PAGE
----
This paper sets out a philosophical interpretation of the model theory of Mares and Goldblatt (The Journal of Symbolic Logic 71, 2006). This interpretation distinguishes between truth conditions and information conditions. Whereas the usual Tarskian truth condition holds for universally quantified statements, their information condition is quite different. The information condition utilizes general propositions . The present paper gives a philosophical explanation of general propositions and argues that these are needed to give an adequate theory of general information.
This paper provides an interpretation of the Routley-Meyer semantics for a weak negation-free relevant logic using Israel and Perry's theory of information. In particular, Routley and Meyer's ternary accessibility relation is given an interpretation in information-theoretic terms.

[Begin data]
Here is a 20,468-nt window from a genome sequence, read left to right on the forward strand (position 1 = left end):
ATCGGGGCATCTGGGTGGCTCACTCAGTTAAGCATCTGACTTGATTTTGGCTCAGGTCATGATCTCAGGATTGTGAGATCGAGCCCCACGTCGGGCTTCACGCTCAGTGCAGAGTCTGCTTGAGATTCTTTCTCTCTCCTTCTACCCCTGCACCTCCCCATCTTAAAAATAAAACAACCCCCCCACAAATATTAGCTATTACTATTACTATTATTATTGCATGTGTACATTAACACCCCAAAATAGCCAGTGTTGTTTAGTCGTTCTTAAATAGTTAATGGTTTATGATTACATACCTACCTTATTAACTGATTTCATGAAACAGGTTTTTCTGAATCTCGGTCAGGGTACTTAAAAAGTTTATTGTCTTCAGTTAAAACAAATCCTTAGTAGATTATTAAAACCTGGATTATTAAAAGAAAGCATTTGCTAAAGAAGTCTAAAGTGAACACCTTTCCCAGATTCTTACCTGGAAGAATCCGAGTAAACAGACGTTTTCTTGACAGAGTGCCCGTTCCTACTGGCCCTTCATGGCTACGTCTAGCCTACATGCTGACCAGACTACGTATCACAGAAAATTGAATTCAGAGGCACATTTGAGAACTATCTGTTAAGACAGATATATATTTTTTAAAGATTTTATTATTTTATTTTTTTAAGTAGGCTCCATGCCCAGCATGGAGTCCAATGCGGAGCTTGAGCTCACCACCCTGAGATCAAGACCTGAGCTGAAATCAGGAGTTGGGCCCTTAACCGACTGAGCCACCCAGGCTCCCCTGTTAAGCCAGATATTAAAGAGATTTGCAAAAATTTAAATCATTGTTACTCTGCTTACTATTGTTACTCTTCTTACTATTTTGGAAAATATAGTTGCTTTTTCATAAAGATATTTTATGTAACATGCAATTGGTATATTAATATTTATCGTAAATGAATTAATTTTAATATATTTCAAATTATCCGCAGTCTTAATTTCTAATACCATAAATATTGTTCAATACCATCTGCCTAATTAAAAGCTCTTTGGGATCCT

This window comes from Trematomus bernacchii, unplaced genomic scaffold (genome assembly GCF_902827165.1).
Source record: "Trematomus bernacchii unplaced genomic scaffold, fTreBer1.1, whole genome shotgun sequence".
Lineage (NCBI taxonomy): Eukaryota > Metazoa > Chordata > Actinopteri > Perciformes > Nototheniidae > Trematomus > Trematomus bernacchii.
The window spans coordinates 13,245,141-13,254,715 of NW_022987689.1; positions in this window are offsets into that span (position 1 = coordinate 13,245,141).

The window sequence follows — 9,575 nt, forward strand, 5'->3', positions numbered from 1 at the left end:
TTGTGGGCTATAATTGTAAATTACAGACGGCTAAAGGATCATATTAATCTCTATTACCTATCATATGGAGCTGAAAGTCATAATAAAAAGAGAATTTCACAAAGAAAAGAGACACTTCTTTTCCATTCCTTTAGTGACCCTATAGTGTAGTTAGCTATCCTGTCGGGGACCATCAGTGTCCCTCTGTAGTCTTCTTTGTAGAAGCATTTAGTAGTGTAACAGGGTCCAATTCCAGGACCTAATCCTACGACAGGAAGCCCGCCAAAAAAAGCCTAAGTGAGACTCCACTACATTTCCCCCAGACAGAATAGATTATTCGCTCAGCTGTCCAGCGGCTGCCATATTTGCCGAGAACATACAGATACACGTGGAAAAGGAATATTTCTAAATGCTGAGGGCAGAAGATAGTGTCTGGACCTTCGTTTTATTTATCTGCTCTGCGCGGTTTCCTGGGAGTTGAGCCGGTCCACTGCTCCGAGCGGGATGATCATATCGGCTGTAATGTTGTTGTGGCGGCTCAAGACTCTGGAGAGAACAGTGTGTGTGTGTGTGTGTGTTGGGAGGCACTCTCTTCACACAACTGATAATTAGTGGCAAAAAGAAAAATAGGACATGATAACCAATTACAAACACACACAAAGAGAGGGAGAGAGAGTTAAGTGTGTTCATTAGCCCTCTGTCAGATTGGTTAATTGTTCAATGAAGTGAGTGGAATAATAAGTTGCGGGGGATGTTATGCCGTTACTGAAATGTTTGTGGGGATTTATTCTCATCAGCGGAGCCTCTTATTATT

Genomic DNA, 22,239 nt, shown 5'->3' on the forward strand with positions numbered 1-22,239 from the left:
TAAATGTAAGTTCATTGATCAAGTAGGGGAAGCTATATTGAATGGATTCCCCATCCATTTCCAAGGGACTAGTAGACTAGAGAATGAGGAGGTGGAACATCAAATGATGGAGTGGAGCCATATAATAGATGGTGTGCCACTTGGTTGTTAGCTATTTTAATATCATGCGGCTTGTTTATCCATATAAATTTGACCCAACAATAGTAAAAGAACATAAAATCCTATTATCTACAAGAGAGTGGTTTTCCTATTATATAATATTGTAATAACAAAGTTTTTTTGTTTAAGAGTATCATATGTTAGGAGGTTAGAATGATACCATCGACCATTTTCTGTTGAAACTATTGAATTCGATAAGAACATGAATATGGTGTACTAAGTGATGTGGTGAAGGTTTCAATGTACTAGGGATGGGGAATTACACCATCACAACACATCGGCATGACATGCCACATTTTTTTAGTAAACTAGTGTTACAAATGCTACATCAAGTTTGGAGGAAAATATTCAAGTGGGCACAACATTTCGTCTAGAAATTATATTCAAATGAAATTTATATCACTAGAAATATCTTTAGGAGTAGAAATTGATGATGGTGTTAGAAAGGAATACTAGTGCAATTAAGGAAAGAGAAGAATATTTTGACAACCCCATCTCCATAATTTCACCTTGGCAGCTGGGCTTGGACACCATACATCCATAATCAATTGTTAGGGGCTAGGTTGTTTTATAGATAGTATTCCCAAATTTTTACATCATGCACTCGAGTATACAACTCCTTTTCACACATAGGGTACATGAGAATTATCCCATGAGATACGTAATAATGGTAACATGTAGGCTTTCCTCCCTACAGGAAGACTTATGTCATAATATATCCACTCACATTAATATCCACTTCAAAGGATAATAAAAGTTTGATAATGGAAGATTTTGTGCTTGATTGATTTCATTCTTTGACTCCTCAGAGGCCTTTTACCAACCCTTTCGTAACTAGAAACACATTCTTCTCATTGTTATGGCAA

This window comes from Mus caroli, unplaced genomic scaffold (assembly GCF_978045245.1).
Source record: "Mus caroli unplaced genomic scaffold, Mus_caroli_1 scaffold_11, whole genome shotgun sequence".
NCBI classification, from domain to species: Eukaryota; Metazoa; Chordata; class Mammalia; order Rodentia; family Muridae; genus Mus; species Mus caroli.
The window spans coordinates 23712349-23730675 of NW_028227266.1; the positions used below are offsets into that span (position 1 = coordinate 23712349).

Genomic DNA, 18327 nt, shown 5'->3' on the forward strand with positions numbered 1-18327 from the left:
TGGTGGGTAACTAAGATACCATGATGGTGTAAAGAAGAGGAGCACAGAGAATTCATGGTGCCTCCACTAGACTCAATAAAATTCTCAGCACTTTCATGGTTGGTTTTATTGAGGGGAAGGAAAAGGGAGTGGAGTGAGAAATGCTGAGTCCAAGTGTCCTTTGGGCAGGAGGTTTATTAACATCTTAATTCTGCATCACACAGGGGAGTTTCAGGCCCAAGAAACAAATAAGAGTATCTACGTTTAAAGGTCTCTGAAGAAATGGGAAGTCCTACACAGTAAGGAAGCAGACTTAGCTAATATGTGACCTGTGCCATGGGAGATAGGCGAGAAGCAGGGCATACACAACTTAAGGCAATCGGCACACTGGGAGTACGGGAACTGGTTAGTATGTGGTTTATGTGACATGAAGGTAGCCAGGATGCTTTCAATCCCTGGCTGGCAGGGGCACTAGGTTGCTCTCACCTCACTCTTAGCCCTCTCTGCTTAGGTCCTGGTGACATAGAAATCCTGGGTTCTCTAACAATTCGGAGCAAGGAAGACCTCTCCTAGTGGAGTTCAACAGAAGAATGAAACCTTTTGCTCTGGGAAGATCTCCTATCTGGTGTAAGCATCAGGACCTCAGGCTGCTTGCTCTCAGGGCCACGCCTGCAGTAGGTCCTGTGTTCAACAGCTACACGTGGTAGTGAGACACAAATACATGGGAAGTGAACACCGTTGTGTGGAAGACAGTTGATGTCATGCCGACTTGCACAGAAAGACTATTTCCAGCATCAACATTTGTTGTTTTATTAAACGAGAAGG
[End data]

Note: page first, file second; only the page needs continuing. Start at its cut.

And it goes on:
This paper has two aims. First, it sets out an interpretation of the relevant logic E of relevant entailment based on the theory of situated inference. Second, it uses this interpretation, together with Anderson and Belnap’s natural deduc- tion system for E, to generalise E to a range of other systems of strict relevant implication. Routley–Meyer ternary relation semantics for these systems are produced and completeness theorems are proven. -/- .
In this paper we set out a semantics for relevant (counterfactual) conditionals. We combine the Routley-Meyer semantics for relevant logic with a semantics for conditionals based on selection functions. The resulting models characterize a family of conditional logics free from fallacies of relevance, in particular counternecessities and conditionals with necessary consequents receive a non-trivial treatment.